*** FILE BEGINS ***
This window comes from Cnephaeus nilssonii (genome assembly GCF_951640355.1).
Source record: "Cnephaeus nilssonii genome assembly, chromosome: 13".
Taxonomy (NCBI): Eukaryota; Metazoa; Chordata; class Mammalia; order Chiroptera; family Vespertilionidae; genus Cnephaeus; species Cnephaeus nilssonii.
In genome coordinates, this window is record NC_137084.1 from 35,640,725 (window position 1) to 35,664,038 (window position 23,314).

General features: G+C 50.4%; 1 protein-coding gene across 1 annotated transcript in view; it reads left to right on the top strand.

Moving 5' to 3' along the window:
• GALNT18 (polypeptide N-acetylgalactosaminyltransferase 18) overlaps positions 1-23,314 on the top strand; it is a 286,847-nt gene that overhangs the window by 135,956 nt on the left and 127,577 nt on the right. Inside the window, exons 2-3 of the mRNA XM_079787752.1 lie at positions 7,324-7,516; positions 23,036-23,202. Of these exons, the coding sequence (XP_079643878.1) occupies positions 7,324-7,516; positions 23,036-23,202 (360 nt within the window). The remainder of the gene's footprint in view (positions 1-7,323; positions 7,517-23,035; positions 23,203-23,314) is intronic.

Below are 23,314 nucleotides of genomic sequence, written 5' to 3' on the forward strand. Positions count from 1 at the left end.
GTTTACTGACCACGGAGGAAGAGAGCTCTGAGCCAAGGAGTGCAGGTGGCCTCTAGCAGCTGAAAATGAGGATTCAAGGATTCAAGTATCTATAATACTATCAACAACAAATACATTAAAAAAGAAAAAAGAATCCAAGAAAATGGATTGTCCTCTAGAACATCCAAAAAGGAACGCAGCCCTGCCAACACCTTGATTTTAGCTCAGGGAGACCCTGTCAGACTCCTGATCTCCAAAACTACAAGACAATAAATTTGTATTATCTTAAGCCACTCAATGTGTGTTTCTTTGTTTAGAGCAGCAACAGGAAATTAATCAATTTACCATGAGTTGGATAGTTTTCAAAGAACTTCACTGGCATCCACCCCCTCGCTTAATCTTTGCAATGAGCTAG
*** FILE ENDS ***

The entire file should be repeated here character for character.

This window comes from Cnephaeus nilssonii (genome assembly GCF_951640355.1).
Source record: "Cnephaeus nilssonii genome assembly, chromosome: 13".
Taxonomy (NCBI): Eukaryota; Metazoa; Chordata; class Mammalia; order Chiroptera; family Vespertilionidae; genus Cnephaeus; species Cnephaeus nilssonii.
In genome coordinates, this window is record NC_137084.1 from 35,640,725 (window position 1) to 35,664,038 (window position 23,314).

General features: G+C 50.4%; 1 protein-coding gene across 1 annotated transcript in view; it reads left to right on the top strand.

Moving 5' to 3' along the window:
• GALNT18 (polypeptide N-acetylgalactosaminyltransferase 18) overlaps positions 1-23,314 on the top strand; it is a 286,847-nt gene that overhangs the window by 135,956 nt on the left and 127,577 nt on the right. Inside the window, exons 2-3 of the mRNA XM_079787752.1 lie at positions 7,324-7,516; positions 23,036-23,202. Of these exons, the coding sequence (XP_079643878.1) occupies positions 7,324-7,516; positions 23,036-23,202 (360 nt within the window). The remainder of the gene's footprint in view (positions 1-7,323; positions 7,517-23,035; positions 23,203-23,314) is intronic.

Below are 23,314 nucleotides of genomic sequence, written 5' to 3' on the forward strand. Positions count from 1 at the left end.
GTTTACTGACCACGGAGGAAGAGAGCTCTGAGCCAAGGAGTGCAGGTGGCCTCTAGCAGCTGAAAATGAGGATTCAAGGATTCAAGTATCTATAATACTATCAACAACAAATACATTAAAAAAGAAAAAAGAATCCAAGAAAATGGATTGTCCTCTAGAACATCCAAAAAGGAACGCAGCCCTGCCAACACCTTGATTTTAGCTCAGGGAGACCCTGTCAGACTCCTGATCTCCAAAACTACAAGACAATAAATTTGTATTATCTTAAGCCACTCAATGTGTGTTTCTTTGTTTAGAGCAGCAACAGGAAATTAATCAATTTACCATGAGTTGGATAGTTTTCAAAGAACTTCACTGGCATCCACCCCCTCGCTTAATCTTTGCAATGAGCTAG